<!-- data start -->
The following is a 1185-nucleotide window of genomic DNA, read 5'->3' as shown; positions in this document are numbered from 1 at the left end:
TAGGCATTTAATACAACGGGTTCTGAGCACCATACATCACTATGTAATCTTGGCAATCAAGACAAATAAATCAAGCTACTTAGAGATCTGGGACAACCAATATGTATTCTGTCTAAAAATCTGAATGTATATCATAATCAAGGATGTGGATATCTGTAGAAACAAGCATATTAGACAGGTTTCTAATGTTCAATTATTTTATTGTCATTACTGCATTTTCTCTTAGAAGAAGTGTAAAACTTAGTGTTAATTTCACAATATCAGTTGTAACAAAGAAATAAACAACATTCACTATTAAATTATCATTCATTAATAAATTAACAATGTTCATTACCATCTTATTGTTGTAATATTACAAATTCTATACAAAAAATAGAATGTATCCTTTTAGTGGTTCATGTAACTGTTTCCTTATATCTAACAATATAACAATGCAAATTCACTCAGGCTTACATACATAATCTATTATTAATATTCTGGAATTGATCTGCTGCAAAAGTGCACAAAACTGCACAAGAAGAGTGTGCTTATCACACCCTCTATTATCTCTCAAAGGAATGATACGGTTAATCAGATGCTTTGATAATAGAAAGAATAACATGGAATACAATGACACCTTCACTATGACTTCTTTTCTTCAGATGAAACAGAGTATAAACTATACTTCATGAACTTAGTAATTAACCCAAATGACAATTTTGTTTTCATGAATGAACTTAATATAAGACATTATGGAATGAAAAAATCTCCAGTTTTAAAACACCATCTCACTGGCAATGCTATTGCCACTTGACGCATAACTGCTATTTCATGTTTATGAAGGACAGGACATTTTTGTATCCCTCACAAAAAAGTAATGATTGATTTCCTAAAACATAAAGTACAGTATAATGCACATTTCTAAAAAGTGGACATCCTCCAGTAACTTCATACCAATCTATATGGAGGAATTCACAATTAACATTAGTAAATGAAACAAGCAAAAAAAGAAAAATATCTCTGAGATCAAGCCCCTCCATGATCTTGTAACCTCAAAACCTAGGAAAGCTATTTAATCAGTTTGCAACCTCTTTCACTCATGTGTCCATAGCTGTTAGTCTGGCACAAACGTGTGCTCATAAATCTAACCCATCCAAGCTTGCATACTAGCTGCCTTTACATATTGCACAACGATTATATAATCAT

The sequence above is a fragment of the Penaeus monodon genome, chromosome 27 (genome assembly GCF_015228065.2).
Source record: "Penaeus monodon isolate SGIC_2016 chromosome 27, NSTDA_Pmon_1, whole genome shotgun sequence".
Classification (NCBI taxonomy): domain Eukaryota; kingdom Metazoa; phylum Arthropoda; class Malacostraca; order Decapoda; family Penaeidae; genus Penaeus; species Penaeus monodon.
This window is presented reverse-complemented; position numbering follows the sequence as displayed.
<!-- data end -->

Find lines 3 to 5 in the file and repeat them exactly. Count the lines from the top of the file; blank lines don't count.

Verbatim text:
The sequence above is a fragment of the Penaeus monodon genome, chromosome 27 (genome assembly GCF_015228065.2).
Source record: "Penaeus monodon isolate SGIC_2016 chromosome 27, NSTDA_Pmon_1, whole genome shotgun sequence".
Classification (NCBI taxonomy): domain Eukaryota; kingdom Metazoa; phylum Arthropoda; class Malacostraca; order Decapoda; family Penaeidae; genus Penaeus; species Penaeus monodon.